Agden Reservoir itself was a pleasant walk. Not too much to see on the water, bar a few Mallards, Canada Geese and Moorhens. The woods were full of the usual small species of birds, including a few tit flocks that included larger numbers of Coal Tits that usual. I also heard my first Curlews of the year. I was watching these for a while around the Agden Bog nature reserve, and became aware of a ludicrously tame Robin that decided to stand just behind me. I discovered why it was so unafraid of people – there was a recently topped up pile of bird food on a wall post, on which it posed so close that it could even be snapped by a compact digital camera.

Right at the end of the Reservoir, there was a Kestrel, sat hunched in a tree in plain sight.

Walking back through Low Bradfield, I then took the road down to Damflask Reservoir. The lack of interesting birds on Agden was made up for on Damflask straight away, as almost immediately there was a Great Crested Grebe resplendent in full summer plumage (photographed below, honest!), and a Cormorant drying its wings in characteristic fashion. In the adjoining woods, I also saw a Great Spotted Woodpecker, Long-tailed Tits, a Treecreeper and Goldcrests. I also caught sight of the Curlews I’d been hearing all morning, as a flock of circled above the water, crying out as they did so.
Walking back towards Loxley, I saw a flock of small, brown, streaky birds in a field that I’m not 100% sure enough to identify. They appeared to be bunting or finch-like, feeding on the ground, and panicking and flying back into a nearby tree every few minutes. My first thought was Linnets, though I didn’t see any that resembled summer males.
Down Loxley Road there was a large flock of Carrion Crows, Jackdaws, Rooks, Magpies, Woodpigeons and Black-headed and Common Gulls feeding what appeared to be vegetables scattered around the fields for the sheep. There were also plenty of Mistle Thrushes around, and a few Song Thrushes too. I walked through Loxley and the adjoining footpaths, with a vain hope of spotting a Kingfisher or Dipper by the river, and then to Malin Bridge and hopped on a tram home.
I’ve not done this for a while, but here’s today’s full list…
Blackbird, Black-headed Gull, Blue Tit, Canada Goose, Carrion Crow, Chaffinch, Coal Tit, Collared Dove, Common Gull, Coot, Cormorant, Curlew, Dunnock, Goldcrest, Great Crested Grebe, Great Spotted Woodpecker, Great Tit, Greenfinch, House Sparrow, Jackdaw, Kestrel, Linnet(?), Long-tailed Tit, Pheasant, Pied Wagtail, Magpie, Mistle Thrush, Moorhen, Robin, Rook, Song Thrush, Starling, Treecreeper, Woodpigeon, Wren

Today’s lunchtime spots

It’s hard to believe it was snowing yesterday isn’t it? There’s still a chill in the air, but a nice warm Spring sun making you believe it’s the end of March again.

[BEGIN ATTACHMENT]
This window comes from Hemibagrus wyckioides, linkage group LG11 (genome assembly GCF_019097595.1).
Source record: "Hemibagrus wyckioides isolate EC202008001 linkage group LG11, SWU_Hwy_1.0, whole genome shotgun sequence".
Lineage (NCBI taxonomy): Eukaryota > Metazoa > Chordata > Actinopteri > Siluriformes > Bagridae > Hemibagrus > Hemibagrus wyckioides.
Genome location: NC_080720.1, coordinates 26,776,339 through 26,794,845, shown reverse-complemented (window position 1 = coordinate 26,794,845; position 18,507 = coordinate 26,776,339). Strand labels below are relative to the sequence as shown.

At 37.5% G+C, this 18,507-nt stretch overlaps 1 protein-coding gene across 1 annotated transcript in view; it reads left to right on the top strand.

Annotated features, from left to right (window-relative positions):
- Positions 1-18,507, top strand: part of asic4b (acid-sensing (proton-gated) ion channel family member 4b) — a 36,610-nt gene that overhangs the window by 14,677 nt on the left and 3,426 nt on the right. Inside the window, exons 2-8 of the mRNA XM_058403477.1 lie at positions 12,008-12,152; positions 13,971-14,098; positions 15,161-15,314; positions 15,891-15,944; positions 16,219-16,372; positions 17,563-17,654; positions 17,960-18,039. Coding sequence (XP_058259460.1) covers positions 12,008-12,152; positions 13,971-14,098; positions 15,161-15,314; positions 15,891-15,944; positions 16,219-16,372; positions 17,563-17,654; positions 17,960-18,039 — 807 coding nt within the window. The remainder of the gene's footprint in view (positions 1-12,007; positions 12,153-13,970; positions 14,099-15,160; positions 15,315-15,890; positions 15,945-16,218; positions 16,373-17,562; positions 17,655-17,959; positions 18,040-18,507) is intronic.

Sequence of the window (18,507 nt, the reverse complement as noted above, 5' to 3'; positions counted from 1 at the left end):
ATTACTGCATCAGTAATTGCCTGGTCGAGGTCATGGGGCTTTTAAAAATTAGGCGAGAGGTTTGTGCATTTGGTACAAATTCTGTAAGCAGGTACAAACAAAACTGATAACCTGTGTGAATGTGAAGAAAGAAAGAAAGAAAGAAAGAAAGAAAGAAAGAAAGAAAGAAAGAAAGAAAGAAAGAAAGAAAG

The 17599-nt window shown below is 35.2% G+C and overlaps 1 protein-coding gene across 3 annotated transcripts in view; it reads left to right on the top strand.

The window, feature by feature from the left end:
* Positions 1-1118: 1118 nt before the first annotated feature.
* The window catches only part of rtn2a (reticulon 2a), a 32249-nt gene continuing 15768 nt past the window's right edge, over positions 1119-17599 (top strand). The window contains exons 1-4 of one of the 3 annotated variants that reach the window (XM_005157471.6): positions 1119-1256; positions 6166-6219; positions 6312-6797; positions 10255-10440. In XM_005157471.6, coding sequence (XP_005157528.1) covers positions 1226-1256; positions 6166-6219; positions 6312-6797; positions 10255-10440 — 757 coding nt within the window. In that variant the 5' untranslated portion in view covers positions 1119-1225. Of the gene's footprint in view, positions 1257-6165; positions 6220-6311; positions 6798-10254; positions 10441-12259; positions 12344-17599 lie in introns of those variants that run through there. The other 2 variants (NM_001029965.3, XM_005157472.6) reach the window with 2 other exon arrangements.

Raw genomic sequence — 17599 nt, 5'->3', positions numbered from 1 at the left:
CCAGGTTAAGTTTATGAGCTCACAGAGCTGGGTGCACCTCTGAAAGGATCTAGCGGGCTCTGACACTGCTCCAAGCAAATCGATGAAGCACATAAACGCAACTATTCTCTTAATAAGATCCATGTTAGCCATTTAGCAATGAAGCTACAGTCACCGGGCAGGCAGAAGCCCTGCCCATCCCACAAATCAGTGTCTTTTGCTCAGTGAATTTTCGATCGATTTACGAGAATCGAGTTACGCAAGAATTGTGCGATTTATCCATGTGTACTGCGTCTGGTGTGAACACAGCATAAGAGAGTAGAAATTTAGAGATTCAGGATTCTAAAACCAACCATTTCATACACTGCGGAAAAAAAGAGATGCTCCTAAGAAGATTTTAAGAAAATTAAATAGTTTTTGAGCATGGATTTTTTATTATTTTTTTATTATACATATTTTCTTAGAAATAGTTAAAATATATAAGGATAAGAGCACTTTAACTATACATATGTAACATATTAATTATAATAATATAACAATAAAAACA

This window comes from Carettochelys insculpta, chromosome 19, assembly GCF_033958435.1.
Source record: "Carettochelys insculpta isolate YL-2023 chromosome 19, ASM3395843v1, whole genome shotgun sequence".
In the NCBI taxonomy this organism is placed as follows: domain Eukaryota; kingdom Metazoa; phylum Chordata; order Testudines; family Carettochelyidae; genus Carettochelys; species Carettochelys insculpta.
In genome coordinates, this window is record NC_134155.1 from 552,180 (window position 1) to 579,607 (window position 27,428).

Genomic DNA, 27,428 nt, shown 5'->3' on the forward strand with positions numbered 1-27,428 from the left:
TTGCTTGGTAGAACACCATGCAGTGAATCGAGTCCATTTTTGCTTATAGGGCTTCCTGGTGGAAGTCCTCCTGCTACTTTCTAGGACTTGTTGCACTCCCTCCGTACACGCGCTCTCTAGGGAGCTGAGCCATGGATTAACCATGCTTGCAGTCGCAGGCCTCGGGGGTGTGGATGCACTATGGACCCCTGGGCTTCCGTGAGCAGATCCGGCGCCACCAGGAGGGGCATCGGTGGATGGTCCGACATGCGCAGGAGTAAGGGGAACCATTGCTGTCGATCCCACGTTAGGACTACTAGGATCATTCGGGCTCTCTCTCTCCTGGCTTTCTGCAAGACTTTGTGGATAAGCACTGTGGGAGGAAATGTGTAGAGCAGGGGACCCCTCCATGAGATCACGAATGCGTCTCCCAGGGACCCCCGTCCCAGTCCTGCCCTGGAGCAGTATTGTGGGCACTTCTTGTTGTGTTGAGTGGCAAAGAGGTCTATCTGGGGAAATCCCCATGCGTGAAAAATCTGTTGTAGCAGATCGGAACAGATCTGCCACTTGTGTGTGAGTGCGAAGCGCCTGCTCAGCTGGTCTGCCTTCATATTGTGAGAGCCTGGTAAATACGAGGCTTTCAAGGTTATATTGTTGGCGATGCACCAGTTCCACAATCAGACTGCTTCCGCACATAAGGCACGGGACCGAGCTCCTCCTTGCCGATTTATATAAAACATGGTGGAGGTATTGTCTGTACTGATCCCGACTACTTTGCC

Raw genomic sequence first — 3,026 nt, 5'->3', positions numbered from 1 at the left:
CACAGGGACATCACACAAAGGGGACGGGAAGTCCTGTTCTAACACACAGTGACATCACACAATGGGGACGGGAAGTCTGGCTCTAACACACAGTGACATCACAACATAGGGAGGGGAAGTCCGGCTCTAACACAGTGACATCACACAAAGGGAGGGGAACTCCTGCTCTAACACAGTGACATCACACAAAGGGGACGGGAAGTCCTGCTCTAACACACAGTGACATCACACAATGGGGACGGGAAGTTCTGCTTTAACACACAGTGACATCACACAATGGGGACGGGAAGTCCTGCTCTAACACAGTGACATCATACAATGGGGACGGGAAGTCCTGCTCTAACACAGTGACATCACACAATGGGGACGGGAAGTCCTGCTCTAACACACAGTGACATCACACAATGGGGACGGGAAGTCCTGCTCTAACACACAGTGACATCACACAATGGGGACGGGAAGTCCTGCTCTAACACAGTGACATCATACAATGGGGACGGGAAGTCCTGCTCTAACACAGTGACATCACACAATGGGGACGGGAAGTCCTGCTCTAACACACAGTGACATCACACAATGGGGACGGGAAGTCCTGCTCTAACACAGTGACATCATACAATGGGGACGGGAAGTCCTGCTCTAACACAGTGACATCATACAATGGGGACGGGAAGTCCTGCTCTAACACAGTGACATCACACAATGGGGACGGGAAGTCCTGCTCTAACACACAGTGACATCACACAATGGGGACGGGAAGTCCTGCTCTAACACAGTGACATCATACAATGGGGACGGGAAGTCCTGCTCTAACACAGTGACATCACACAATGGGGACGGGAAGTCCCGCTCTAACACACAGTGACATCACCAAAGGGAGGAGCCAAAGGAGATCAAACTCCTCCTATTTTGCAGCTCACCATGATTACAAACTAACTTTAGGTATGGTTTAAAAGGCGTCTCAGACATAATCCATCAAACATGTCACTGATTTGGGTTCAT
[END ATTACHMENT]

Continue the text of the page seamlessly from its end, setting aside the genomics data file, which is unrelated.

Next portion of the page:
Today’s lunchtime trip to Weston and Crookes Valley Parks included some good views of a small flock of Treecreepers in Weston Park, which were making their weird high-pitched bubbling calls and crawling around the branches in a way that always reminds me in a strange way of giant, crawling insects.

I also saw my first Rabbits there, scurrying about by the margins of Crookes Valley Park, not far from the children’s playground. There was also the usual birds, including Long-tailed Tits, Blue Tits, Greenfinches, Mallards, Moorhens, Blackbirds, Carrion Crows, Magpies, Woodpigeons, Robins and a Wren, and of course loads of squirrels.

Why you’ve got to love Dunnocks

The Dunnock is the perrenial “Little Brown Job” that birdwatchers talk about, the drab, brown bird that skulks around the undergrowth, and is more often heard than seen. Even the name “Dunnock” means “small brown bird”. It’s actually quite handsome, but coloured in with a particularly unimaginative pallette. Its song is pretty but not as spectacular as other birds out there. First impressions would suggest that the Dunnock is the Mr Average of Britain’s common birds.

But there are some very interesting secrets that the Dunnock keeps close to its chest. Firstly it’s not like any other British birds, being an accentor. Accentors are usually mountainous species of Europe and Asia, but the Dunnock is one of only a couple that occur in lowland areas, and the only one representative in Britain. Confusion as to its true affinities led one of its most common names, Hedge Sparrow. Nowadays the most “correct” common name for it is supposed to be Hedge Accentor, but its very little used outside official bird lists.

Ok so that’s not the most dramatic secret a creature can have, I admit, but it makes up for this by its remarkable sex life. Truly, the Dunnock is a filthy, filthy bird, by human standards. Their complex sexual relationships include much partner-swapping, and practically every combination you can think of between males with two females, females with two males, and even two or three males sharing a small harem of females. They copulate more than any other small bird recorded, once or twice an hour over a 10-day period, and the male is so speedy to do so as he leaps over a female that it took years for observers to work out what he was actually doing. Courtship largely consists the male pecking at the female’s cloaca until a droplet of sperm from a previous mating pops out. Far from the dance of the Great Crested Grebe, or the display of a Bird of Paradise, isn’t it?

The drab, boring Dunnock getting up to all this is akin to suddenly finding out your perfectly ordinary next-door neighbours are hosting particularly kinky orgies on a Saturday night. Next time you see a Dunnock scrabbling about in a hedge like a little, innocent, feathered mouse, remember that its life is probably a lot more interesting than you would ever imagine…

(Pic from Wikipedia Commons – license here)
Some sources for this post: Birds Britannica, Mark Cocker & Richard Maybe (2005); Wikipedia